Venezuela will hold a referendum on a planned new constitution, President Nicolás Maduro said June 1, as he struggles to contain violent protests against the leftist government, which have claimed at least 62 lives since the supreme court dissolved the opposition-controlled national parliament two months ago.
Maduro, a former bus driver who succeeded former President Hugo Chávez after his death from cancer in 2013, said the referendum will give voters a chance to approve the new national charter to be produced by a constituent assembly, whose members are set to be elected in July, Reuters reported. Protests have broken out regularly across the capital Caracas against what opposition leaders have called a "coup," leading to clashes with security forces.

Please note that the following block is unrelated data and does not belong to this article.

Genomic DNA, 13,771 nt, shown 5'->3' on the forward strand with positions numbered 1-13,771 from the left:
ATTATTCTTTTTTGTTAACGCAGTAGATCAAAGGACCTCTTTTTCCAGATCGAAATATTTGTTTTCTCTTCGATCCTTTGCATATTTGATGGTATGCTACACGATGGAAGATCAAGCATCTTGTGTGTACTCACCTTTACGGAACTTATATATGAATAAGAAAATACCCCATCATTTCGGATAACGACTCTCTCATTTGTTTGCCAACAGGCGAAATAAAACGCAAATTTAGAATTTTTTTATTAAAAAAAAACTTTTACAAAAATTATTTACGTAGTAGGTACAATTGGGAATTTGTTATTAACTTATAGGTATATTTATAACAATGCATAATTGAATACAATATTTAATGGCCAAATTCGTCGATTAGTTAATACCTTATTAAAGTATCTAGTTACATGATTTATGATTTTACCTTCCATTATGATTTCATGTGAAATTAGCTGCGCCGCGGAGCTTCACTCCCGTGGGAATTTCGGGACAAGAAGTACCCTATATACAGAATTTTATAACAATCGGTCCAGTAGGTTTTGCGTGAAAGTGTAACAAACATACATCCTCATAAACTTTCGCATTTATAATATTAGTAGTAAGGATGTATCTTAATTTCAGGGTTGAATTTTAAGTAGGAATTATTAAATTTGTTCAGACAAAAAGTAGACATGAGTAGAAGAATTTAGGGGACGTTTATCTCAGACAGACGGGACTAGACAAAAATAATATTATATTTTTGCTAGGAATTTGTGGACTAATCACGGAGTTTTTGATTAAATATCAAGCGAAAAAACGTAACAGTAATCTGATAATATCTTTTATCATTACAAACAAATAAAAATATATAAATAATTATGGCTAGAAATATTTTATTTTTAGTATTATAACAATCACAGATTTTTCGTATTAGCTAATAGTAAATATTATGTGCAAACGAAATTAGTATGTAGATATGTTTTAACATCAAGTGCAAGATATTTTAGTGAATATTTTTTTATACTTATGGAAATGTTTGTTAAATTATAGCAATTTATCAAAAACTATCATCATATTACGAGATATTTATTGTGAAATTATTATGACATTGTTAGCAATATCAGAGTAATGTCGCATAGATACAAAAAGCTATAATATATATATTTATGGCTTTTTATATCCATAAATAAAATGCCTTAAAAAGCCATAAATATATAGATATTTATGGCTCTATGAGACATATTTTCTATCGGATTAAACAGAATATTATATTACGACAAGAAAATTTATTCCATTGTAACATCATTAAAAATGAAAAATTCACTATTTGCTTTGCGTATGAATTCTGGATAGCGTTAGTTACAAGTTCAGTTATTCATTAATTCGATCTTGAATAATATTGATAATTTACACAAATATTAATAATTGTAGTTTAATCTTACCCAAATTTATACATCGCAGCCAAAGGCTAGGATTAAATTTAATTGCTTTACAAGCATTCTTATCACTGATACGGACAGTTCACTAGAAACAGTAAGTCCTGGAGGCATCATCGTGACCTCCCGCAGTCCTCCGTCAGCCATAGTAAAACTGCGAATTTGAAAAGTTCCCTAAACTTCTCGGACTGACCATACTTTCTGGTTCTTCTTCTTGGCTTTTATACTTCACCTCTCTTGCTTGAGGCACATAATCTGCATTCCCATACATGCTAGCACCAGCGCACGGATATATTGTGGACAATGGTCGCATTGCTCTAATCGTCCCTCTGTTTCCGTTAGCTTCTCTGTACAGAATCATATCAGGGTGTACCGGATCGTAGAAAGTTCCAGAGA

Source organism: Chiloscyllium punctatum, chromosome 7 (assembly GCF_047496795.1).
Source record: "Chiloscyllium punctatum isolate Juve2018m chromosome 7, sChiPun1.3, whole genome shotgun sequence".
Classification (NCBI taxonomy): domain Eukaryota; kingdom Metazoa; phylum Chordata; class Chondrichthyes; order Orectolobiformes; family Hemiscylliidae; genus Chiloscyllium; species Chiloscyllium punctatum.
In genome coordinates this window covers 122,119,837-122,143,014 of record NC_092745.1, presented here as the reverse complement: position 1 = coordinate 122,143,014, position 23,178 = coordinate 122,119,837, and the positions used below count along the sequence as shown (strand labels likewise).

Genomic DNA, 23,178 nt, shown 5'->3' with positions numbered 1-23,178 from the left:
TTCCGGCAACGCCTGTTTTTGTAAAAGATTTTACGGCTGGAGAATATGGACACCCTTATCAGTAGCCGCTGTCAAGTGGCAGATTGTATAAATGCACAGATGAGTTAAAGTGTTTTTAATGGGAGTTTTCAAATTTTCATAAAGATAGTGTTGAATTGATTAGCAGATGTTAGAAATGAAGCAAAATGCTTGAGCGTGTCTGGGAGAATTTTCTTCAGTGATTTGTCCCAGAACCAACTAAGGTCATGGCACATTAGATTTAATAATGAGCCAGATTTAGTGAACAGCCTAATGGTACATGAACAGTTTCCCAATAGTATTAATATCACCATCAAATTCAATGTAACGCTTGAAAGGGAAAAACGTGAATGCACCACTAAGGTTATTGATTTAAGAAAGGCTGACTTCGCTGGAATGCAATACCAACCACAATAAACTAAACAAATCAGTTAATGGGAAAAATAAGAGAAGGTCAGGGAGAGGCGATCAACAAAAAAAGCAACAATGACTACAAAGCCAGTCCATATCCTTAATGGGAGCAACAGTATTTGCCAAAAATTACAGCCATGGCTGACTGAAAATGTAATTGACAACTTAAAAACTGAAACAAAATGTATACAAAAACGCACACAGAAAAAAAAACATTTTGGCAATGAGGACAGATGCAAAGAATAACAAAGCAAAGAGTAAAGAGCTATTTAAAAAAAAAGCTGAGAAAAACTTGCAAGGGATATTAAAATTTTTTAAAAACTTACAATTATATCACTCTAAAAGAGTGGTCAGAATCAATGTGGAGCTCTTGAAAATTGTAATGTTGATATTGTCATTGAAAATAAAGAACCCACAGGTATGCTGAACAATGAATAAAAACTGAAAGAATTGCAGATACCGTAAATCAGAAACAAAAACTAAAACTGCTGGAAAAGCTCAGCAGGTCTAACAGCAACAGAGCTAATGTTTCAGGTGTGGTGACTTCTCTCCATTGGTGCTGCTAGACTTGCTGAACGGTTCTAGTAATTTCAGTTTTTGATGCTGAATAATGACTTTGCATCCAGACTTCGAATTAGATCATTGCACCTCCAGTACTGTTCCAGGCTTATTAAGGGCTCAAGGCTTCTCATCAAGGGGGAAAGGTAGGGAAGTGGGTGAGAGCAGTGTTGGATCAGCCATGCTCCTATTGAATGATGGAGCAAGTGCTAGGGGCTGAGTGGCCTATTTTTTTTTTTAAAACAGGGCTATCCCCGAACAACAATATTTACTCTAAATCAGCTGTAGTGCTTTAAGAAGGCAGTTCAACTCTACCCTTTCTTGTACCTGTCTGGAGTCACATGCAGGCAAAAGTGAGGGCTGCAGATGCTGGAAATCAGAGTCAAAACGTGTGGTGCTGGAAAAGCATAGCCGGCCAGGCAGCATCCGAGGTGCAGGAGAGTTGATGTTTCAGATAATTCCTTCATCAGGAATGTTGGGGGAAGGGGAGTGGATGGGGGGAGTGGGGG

"I shall propose it explicitly: the new constitution will go to a consultative referendum so it is the people who say whether they are in agreement or not with the new, strengthened constitution," Maduro said, without saying when the vote would be held.
Venezuela has the world's largest proven oil reserves but the economy contracted by 10% in 2016 and one study indicated that food shortages have meant that three quarters of Venezuelans lost an average of almost 9 kg in weight over the past year.